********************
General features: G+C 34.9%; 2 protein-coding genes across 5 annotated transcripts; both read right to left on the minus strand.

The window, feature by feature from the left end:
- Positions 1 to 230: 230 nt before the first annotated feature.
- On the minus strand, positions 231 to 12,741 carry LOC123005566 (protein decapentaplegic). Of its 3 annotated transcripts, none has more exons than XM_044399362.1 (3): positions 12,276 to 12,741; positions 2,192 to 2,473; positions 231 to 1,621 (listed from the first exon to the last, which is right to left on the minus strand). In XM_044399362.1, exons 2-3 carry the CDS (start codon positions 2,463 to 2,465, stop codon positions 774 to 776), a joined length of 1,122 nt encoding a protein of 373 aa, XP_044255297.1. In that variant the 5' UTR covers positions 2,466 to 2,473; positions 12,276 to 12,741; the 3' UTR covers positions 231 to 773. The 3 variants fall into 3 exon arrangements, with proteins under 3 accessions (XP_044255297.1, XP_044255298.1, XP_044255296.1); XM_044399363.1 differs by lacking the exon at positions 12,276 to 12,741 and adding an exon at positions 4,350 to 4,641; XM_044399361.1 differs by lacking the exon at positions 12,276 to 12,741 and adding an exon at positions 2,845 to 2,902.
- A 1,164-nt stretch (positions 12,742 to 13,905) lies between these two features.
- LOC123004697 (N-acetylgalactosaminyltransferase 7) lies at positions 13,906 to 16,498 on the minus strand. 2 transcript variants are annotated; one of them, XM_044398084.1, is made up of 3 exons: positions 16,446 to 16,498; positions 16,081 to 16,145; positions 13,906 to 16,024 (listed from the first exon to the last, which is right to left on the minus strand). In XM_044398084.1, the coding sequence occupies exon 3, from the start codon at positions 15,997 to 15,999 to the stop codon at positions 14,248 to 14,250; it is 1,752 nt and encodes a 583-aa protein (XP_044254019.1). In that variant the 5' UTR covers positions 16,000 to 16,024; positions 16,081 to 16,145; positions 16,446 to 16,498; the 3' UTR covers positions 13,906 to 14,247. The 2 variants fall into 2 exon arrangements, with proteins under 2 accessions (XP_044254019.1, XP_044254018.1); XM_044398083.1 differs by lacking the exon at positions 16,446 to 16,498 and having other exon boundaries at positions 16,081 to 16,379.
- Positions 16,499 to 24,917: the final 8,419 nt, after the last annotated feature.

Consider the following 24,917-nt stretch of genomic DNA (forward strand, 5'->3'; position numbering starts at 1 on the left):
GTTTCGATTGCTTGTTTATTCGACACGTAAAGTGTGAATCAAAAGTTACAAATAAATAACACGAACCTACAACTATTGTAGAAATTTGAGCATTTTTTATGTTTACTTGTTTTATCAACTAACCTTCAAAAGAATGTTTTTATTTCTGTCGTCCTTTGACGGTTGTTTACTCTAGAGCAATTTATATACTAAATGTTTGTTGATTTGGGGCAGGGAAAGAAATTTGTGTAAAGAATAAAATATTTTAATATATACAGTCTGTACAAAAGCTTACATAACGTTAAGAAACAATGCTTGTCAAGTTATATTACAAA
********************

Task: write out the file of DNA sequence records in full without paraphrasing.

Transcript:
General features: G+C 34.9%; 2 protein-coding genes across 5 annotated transcripts; both read right to left on the minus strand.

The window, feature by feature from the left end:
- Positions 1 to 230: 230 nt before the first annotated feature.
- On the minus strand, positions 231 to 12,741 carry LOC123005566 (protein decapentaplegic). Of its 3 annotated transcripts, none has more exons than XM_044399362.1 (3): positions 12,276 to 12,741; positions 2,192 to 2,473; positions 231 to 1,621 (listed from the first exon to the last, which is right to left on the minus strand). In XM_044399362.1, exons 2-3 carry the CDS (start codon positions 2,463 to 2,465, stop codon positions 774 to 776), a joined length of 1,122 nt encoding a protein of 373 aa, XP_044255297.1. In that variant the 5' UTR covers positions 2,466 to 2,473; positions 12,276 to 12,741; the 3' UTR covers positions 231 to 773. The 3 variants fall into 3 exon arrangements, with proteins under 3 accessions (XP_044255297.1, XP_044255298.1, XP_044255296.1); XM_044399363.1 differs by lacking the exon at positions 12,276 to 12,741 and adding an exon at positions 4,350 to 4,641; XM_044399361.1 differs by lacking the exon at positions 12,276 to 12,741 and adding an exon at positions 2,845 to 2,902.
- A 1,164-nt stretch (positions 12,742 to 13,905) lies between these two features.
- LOC123004697 (N-acetylgalactosaminyltransferase 7) lies at positions 13,906 to 16,498 on the minus strand. 2 transcript variants are annotated; one of them, XM_044398084.1, is made up of 3 exons: positions 16,446 to 16,498; positions 16,081 to 16,145; positions 13,906 to 16,024 (listed from the first exon to the last, which is right to left on the minus strand). In XM_044398084.1, the coding sequence occupies exon 3, from the start codon at positions 15,997 to 15,999 to the stop codon at positions 14,248 to 14,250; it is 1,752 nt and encodes a 583-aa protein (XP_044254019.1). In that variant the 5' UTR covers positions 16,000 to 16,024; positions 16,081 to 16,145; positions 16,446 to 16,498; the 3' UTR covers positions 13,906 to 14,247. The 2 variants fall into 2 exon arrangements, with proteins under 2 accessions (XP_044254019.1, XP_044254018.1); XM_044398083.1 differs by lacking the exon at positions 16,446 to 16,498 and having other exon boundaries at positions 16,081 to 16,379.
- Positions 16,499 to 24,917: the final 8,419 nt, after the last annotated feature.

Consider the following 24,917-nt stretch of genomic DNA (forward strand, 5'->3'; position numbering starts at 1 on the left):
GTTTCGATTGCTTGTTTATTCGACACGTAAAGTGTGAATCAAAAGTTACAAATAAATAACACGAACCTACAACTATTGTAGAAATTTGAGCATTTTTTATGTTTACTTGTTTTATCAACTAACCTTCAAAAGAATGTTTTTATTTCTGTCGTCCTTTGACGGTTGTTTACTCTAGAGCAATTTATATACTAAATGTTTGTTGATTTGGGGCAGGGAAAGAAATTTGTGTAAAGAATAAAATATTTTAATATATACAGTCTGTACAAAAGCTTACATAACGTTAAGAAACAATGCTTGTCAAGTTATATTACAAA